The continuity of torture from the Bush to the Obama administrations is evidenced by the failure to hold a single individual accountable for making torture a state policy. Moreover, these practices continue against those regarded as enemies of the state. Earlier this year, the UN’s special rapporteur on torture found that the conditions of detention of Private Bradley Manning—accused of providing WikiLeaks with confidential documents exposing US war crimes—are tantamount to torture.

Finally, the European human rights convention bars capital punishment and proscribes extradition to countries that impose the death penalty. The US ranks fifth in the world in the use of this barbaric practice, trailing only China, Saudi Arabia, Iran, and Iraq.

In its July 2010 ruling, the ECHR shirked its legal responsibilities, taking as good coin a flurry of diplomatic notes drafted by the US Embassy in London promising that the extradited individuals would not be executed or tortured. Similarly, the court found that, while the men held in Britain could be designated by the US President “as enemy combatants who could then be detained and tried by a military tribunal”, a diplomatic note promised that this would not happen.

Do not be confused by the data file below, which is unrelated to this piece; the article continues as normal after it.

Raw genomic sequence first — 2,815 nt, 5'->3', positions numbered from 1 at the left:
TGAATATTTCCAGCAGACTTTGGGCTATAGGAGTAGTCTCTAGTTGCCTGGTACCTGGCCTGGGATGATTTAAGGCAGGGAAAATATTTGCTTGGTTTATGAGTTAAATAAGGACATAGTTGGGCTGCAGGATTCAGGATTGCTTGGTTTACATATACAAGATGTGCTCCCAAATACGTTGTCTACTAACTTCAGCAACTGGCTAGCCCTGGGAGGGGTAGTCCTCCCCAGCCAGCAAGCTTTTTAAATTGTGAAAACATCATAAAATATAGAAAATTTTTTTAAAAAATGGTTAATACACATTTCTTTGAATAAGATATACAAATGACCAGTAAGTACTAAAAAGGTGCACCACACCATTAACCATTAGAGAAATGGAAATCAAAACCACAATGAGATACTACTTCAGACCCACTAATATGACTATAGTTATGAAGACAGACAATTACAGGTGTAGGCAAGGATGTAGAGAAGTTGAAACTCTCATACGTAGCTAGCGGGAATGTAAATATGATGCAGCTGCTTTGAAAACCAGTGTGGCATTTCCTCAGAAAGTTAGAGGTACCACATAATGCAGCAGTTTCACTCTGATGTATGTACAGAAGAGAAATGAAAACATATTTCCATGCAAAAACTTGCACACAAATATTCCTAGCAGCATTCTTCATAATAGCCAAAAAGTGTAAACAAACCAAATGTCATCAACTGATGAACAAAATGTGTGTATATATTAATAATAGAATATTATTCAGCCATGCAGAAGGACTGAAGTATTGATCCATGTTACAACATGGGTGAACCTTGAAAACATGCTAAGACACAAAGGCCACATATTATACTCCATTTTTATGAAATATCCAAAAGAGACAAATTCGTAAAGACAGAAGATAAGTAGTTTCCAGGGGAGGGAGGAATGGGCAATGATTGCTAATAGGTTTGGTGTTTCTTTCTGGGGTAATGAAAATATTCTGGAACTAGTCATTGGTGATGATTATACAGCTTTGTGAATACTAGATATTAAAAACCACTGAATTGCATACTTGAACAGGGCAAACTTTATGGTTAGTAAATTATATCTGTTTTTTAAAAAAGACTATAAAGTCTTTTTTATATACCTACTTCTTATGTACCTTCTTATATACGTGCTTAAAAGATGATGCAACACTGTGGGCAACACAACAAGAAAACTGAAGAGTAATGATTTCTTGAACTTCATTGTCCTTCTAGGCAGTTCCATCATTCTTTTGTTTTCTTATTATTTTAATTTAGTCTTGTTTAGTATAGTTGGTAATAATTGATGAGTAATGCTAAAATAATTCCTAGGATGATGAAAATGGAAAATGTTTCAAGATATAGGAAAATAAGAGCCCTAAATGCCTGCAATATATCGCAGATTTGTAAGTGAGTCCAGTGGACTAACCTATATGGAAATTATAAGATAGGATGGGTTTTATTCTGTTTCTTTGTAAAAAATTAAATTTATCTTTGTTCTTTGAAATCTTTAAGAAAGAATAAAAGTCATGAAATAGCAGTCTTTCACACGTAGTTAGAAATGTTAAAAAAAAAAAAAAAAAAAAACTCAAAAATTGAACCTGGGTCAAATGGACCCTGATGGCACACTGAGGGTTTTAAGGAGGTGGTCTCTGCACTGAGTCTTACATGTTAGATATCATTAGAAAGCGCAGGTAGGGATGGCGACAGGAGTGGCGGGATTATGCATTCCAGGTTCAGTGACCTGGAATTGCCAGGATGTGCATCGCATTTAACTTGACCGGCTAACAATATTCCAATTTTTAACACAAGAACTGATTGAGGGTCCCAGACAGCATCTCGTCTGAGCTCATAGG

The only issues left unresolved in the previous ruling was whether the conditions of severe isolation prevailing at the US “supermax” prison in Colorado, ADX Florence—where the extradited individuals would be confined—are tantamount to torture, and whether the likely sentences faced by some of them, life imprisonment without parole, constitutes cruel and inhuman punishment. Neither such prisons nor such sentences exist in Europe.

In 1996, a UN investigation found such prisons “inhuman and degrading”, while the New York Bar Association found that conditions inside them constitute “torture under international law”.

The gross cynicism of the court in dismissing these concerns was summed up in its finding that the mind-destroying conditions of protracted solitary confinement were really not so bad because “talking to other inmates is possible, admittedly only through the ventilation system.”